Listening to World Music About the Course With the click of a mouse, now more than ever we are able to access sounds made by people from all around the world. And yet, most of us don't listen to the wide diversity of music available to us, probably because it sounds so strange. This class will open up the world of music to you. We begin with a brief history of recording technology, the music industry and the place of world music in that narrative; you are introduced to keywords for talking about music cross-culturally; and then proceed to half a dozen musical cultures around the world. Course Syllabus Week One: Introductions with an overview of recording technology history and ties to world music and cultures; vocabulary for talking about world music and global cultural encounters, and a case study of “Chant,” the 1990s Gregorian chant recording that crossed over into the popular music market.Week Two: Graceland, Paul Simon's "collaborative" album. Recommended Background In-course Textbooks Suggested Readings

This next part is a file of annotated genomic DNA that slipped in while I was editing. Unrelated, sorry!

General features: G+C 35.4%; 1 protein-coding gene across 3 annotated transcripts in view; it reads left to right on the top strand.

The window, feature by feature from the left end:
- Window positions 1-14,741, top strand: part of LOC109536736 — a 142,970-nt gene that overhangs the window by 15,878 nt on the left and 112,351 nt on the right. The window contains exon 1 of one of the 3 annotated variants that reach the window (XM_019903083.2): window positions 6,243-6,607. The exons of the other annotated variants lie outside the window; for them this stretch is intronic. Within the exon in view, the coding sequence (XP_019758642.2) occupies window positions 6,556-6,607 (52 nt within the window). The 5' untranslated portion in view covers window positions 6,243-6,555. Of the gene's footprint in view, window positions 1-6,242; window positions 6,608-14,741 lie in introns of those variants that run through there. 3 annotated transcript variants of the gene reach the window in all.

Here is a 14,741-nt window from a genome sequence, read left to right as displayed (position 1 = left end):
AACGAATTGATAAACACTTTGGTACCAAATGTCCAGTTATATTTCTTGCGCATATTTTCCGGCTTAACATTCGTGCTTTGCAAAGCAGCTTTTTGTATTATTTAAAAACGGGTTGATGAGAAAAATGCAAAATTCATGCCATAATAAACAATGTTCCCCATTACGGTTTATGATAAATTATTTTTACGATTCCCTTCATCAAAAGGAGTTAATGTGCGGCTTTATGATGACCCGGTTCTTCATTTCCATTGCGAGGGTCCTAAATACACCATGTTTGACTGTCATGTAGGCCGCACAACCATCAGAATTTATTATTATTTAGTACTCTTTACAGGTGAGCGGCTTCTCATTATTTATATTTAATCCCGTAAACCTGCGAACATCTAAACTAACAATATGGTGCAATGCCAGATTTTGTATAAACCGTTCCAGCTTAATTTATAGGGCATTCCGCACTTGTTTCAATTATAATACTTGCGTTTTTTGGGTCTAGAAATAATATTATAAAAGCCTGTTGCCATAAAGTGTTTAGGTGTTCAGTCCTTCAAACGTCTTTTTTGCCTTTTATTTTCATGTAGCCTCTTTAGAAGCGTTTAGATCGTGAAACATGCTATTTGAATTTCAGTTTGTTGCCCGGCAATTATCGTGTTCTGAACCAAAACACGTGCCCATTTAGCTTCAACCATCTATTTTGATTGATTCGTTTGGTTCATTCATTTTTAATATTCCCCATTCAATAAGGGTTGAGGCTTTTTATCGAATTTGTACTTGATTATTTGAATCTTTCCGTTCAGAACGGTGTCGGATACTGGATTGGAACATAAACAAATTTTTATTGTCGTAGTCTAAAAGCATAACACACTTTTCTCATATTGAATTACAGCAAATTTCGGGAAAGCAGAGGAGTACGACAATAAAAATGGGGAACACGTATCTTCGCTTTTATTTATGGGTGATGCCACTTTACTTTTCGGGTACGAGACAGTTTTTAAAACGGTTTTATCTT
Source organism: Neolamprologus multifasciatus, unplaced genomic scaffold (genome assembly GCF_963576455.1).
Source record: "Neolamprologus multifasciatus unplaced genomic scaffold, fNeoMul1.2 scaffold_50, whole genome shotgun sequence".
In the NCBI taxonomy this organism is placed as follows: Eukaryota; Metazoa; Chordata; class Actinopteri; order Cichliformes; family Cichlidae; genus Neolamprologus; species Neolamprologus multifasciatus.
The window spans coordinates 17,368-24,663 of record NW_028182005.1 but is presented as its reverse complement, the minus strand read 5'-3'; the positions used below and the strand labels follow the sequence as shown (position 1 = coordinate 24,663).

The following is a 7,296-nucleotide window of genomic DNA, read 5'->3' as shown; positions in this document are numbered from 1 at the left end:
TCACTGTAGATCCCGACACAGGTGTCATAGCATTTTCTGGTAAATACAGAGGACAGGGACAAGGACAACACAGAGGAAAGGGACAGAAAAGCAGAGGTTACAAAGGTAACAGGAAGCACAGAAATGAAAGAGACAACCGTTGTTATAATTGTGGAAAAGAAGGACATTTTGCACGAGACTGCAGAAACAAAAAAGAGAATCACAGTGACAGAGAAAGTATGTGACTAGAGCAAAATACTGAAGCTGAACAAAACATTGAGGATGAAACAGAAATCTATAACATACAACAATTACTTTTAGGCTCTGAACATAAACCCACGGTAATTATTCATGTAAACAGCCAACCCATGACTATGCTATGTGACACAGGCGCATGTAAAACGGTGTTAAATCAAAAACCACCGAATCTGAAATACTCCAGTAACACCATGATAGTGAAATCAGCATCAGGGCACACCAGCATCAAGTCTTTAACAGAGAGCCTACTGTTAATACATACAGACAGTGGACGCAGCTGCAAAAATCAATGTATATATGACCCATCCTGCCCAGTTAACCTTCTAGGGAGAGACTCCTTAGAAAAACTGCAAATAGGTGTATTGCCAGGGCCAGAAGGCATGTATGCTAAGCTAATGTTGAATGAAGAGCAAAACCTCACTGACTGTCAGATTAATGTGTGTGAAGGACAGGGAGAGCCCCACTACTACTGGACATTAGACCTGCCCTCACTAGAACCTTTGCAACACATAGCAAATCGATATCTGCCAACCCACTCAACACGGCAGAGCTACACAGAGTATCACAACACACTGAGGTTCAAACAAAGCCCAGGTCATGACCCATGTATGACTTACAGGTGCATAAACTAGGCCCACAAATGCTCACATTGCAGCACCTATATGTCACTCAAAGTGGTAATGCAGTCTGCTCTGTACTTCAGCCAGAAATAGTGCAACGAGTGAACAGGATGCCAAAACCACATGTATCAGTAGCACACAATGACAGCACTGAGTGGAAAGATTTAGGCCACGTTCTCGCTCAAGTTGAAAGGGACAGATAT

Greek and Roman Mythology About the Course Myths are traditional stories that have endured over a long time. Some of them have to do with events of great importance, such as the founding of a nation. Others tell the stories of great heroes and heroines and their exploits and courage in the face of adversity. Still others are simple tales about otherwise unremarkable people who get into trouble or do some great deed. Course Syllabus Week 1: Homer, epic poetry, and Trojan legends Week 2: Heroes and suffering Week 3: This World and other ones Week 4: Identity and signs Week 5: Gods and humans Week 6: Religion and ritual Week 7: Justice Week 8: Unstable selves Week 9: Writing myth in history Week 10: From myths to mythology Recommended Background No special background is needed other than the willingness and ability to synthesize complex texts and theoretical material. In-course Textbooks As a student enrolled in this course, you will have free access to selected chapters and content for the duration of the course.